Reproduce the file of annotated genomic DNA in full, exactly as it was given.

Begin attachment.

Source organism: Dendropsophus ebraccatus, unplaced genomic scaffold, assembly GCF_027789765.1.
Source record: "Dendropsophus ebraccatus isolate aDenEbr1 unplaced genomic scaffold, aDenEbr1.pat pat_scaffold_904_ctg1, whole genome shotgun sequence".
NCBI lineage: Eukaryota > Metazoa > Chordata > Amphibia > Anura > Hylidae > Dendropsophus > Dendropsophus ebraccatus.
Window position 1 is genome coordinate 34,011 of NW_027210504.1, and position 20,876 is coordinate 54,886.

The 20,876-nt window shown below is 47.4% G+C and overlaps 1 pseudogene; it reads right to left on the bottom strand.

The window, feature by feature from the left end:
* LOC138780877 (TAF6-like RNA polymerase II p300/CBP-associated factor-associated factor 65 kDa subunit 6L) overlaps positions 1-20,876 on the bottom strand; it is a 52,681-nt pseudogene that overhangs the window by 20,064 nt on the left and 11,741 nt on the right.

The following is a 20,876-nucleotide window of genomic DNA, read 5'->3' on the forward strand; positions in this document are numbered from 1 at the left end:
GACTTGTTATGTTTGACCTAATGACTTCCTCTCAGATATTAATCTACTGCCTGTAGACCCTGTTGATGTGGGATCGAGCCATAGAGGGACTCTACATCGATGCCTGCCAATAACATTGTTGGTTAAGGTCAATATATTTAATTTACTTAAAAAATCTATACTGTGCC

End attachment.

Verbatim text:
Source organism: Dendropsophus ebraccatus, unplaced genomic scaffold, assembly GCF_027789765.1.
Source record: "Dendropsophus ebraccatus isolate aDenEbr1 unplaced genomic scaffold, aDenEbr1.pat pat_scaffold_904_ctg1, whole genome shotgun sequence".
NCBI lineage: Eukaryota > Metazoa > Chordata > Amphibia > Anura > Hylidae > Dendropsophus > Dendropsophus ebraccatus.
Window position 1 is genome coordinate 34,011 of NW_027210504.1, and position 20,876 is coordinate 54,886.

The 20,876-nt window shown below is 47.4% G+C and overlaps 1 pseudogene; it reads right to left on the bottom strand.

The window, feature by feature from the left end:
* LOC138780877 (TAF6-like RNA polymerase II p300/CBP-associated factor-associated factor 65 kDa subunit 6L) overlaps positions 1-20,876 on the bottom strand; it is a 52,681-nt pseudogene that overhangs the window by 20,064 nt on the left and 11,741 nt on the right.

The following is a 20,876-nucleotide window of genomic DNA, read 5'->3' on the forward strand; positions in this document are numbered from 1 at the left end:
GACTTGTTATGTTTGACCTAATGACTTCCTCTCAGATATTAATCTACTGCCTGTAGACCCTGTTGATGTGGGATCGAGCCATAGAGGGACTCTACATCGATGCCTGCCAATAACATTGTTGGTTAAGGTCAATATATTTAATTTACTTAAAAAATCTATACTGTGCC